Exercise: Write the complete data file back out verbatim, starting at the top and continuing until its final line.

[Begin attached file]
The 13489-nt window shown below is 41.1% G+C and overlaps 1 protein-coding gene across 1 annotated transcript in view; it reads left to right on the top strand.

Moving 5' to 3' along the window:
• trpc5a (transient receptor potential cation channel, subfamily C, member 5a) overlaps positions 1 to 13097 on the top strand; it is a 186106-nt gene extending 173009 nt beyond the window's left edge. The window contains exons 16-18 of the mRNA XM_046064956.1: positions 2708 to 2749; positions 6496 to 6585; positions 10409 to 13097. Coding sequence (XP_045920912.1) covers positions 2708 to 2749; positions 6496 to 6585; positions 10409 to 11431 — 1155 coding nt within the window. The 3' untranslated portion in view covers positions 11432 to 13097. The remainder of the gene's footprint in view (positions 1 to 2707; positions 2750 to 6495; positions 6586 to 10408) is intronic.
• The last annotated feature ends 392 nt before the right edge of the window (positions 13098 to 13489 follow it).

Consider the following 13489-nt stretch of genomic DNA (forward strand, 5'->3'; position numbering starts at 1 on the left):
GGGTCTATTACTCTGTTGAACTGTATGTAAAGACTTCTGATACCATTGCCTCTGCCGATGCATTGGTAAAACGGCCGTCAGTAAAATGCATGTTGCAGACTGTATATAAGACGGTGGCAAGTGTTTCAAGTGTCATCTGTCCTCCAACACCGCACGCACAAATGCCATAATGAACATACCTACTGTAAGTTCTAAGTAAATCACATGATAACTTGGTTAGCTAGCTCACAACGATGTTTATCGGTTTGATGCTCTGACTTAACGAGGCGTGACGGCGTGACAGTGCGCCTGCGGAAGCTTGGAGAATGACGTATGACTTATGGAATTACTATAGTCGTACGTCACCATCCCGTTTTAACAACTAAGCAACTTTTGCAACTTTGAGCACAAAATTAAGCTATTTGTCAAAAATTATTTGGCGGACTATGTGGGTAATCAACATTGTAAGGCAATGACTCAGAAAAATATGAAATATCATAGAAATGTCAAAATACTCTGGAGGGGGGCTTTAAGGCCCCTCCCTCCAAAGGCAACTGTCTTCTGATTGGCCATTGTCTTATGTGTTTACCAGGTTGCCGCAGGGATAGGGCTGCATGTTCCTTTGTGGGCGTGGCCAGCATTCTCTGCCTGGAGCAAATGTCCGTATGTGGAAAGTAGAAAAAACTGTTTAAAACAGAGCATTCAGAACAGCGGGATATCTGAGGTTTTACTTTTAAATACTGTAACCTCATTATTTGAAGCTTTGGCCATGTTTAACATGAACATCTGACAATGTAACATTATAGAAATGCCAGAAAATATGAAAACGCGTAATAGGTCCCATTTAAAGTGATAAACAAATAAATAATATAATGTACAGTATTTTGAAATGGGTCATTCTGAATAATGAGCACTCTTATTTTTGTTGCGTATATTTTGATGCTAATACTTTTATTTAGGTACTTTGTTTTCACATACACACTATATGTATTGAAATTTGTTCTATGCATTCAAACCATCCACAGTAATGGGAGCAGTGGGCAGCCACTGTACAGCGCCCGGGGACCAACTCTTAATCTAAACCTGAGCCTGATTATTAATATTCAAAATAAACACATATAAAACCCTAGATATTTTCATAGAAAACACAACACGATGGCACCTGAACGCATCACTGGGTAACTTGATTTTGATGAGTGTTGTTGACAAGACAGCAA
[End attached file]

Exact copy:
The 13489-nt window shown below is 41.1% G+C and overlaps 1 protein-coding gene across 1 annotated transcript in view; it reads left to right on the top strand.

Moving 5' to 3' along the window:
• trpc5a (transient receptor potential cation channel, subfamily C, member 5a) overlaps positions 1 to 13097 on the top strand; it is a 186106-nt gene extending 173009 nt beyond the window's left edge. The window contains exons 16-18 of the mRNA XM_046064956.1: positions 2708 to 2749; positions 6496 to 6585; positions 10409 to 13097. Coding sequence (XP_045920912.1) covers positions 2708 to 2749; positions 6496 to 6585; positions 10409 to 11431 — 1155 coding nt within the window. The 3' untranslated portion in view covers positions 11432 to 13097. The remainder of the gene's footprint in view (positions 1 to 2707; positions 2750 to 6495; positions 6586 to 10408) is intronic.
• The last annotated feature ends 392 nt before the right edge of the window (positions 13098 to 13489 follow it).

Consider the following 13489-nt stretch of genomic DNA (forward strand, 5'->3'; position numbering starts at 1 on the left):
GGGTCTATTACTCTGTTGAACTGTATGTAAAGACTTCTGATACCATTGCCTCTGCCGATGCATTGGTAAAACGGCCGTCAGTAAAATGCATGTTGCAGACTGTATATAAGACGGTGGCAAGTGTTTCAAGTGTCATCTGTCCTCCAACACCGCACGCACAAATGCCATAATGAACATACCTACTGTAAGTTCTAAGTAAATCACATGATAACTTGGTTAGCTAGCTCACAACGATGTTTATCGGTTTGATGCTCTGACTTAACGAGGCGTGACGGCGTGACAGTGCGCCTGCGGAAGCTTGGAGAATGACGTATGACTTATGGAATTACTATAGTCGTACGTCACCATCCCGTTTTAACAACTAAGCAACTTTTGCAACTTTGAGCACAAAATTAAGCTATTTGTCAAAAATTATTTGGCGGACTATGTGGGTAATCAACATTGTAAGGCAATGACTCAGAAAAATATGAAATATCATAGAAATGTCAAAATACTCTGGAGGGGGGCTTTAAGGCCCCTCCCTCCAAAGGCAACTGTCTTCTGATTGGCCATTGTCTTATGTGTTTACCAGGTTGCCGCAGGGATAGGGCTGCATGTTCCTTTGTGGGCGTGGCCAGCATTCTCTGCCTGGAGCAAATGTCCGTATGTGGAAAGTAGAAAAAACTGTTTAAAACAGAGCATTCAGAACAGCGGGATATCTGAGGTTTTACTTTTAAATACTGTAACCTCATTATTTGAAGCTTTGGCCATGTTTAACATGAACATCTGACAATGTAACATTATAGAAATGCCAGAAAATATGAAAACGCGTAATAGGTCCCATTTAAAGTGATAAACAAATAAATAATATAATGTACAGTATTTTGAAATGGGTCATTCTGAATAATGAGCACTCTTATTTTTGTTGCGTATATTTTGATGCTAATACTTTTATTTAGGTACTTTGTTTTCACATACACACTATATGTATTGAAATTTGTTCTATGCATTCAAACCATCCACAGTAATGGGAGCAGTGGGCAGCCACTGTACAGCGCCCGGGGACCAACTCTTAATCTAAACCTGAGCCTGATTATTAATATTCAAAATAAACACATATAAAACCCTAGATATTTTCATAGAAAACACAACACGATGGCACCTGAACGCATCACTGGGTAACTTGATTTTGATGAGTGTTGTTGACAAGACAGCAA